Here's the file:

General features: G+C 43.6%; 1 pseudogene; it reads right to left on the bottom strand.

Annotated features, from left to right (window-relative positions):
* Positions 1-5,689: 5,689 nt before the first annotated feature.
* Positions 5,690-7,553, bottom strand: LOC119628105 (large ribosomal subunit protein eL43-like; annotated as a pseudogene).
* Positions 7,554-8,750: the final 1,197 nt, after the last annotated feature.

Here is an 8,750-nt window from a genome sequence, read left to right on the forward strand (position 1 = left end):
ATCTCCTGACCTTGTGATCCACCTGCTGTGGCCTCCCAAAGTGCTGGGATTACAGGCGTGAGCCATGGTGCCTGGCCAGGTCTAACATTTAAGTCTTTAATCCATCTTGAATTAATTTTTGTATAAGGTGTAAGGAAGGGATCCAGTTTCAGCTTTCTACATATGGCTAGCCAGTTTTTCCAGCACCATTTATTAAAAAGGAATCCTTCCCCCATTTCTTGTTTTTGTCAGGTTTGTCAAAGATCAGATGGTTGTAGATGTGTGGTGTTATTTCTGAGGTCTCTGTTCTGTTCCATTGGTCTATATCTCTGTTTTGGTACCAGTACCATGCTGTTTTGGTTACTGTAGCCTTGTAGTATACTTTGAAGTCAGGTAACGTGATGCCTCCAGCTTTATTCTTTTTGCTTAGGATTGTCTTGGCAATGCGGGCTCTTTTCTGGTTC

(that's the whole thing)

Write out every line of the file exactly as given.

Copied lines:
General features: G+C 43.6%; 1 pseudogene; it reads right to left on the bottom strand.

Annotated features, from left to right (window-relative positions):
* Positions 1-5,689: 5,689 nt before the first annotated feature.
* Positions 5,690-7,553, bottom strand: LOC119628105 (large ribosomal subunit protein eL43-like; annotated as a pseudogene).
* Positions 7,554-8,750: the final 1,197 nt, after the last annotated feature.

Here is an 8,750-nt window from a genome sequence, read left to right on the forward strand (position 1 = left end):
ATCTCCTGACCTTGTGATCCACCTGCTGTGGCCTCCCAAAGTGCTGGGATTACAGGCGTGAGCCATGGTGCCTGGCCAGGTCTAACATTTAAGTCTTTAATCCATCTTGAATTAATTTTTGTATAAGGTGTAAGGAAGGGATCCAGTTTCAGCTTTCTACATATGGCTAGCCAGTTTTTCCAGCACCATTTATTAAAAAGGAATCCTTCCCCCATTTCTTGTTTTTGTCAGGTTTGTCAAAGATCAGATGGTTGTAGATGTGTGGTGTTATTTCTGAGGTCTCTGTTCTGTTCCATTGGTCTATATCTCTGTTTTGGTACCAGTACCATGCTGTTTTGGTTACTGTAGCCTTGTAGTATACTTTGAAGTCAGGTAACGTGATGCCTCCAGCTTTATTCTTTTTGCTTAGGATTGTCTTGGCAATGCGGGCTCTTTTCTGGTTC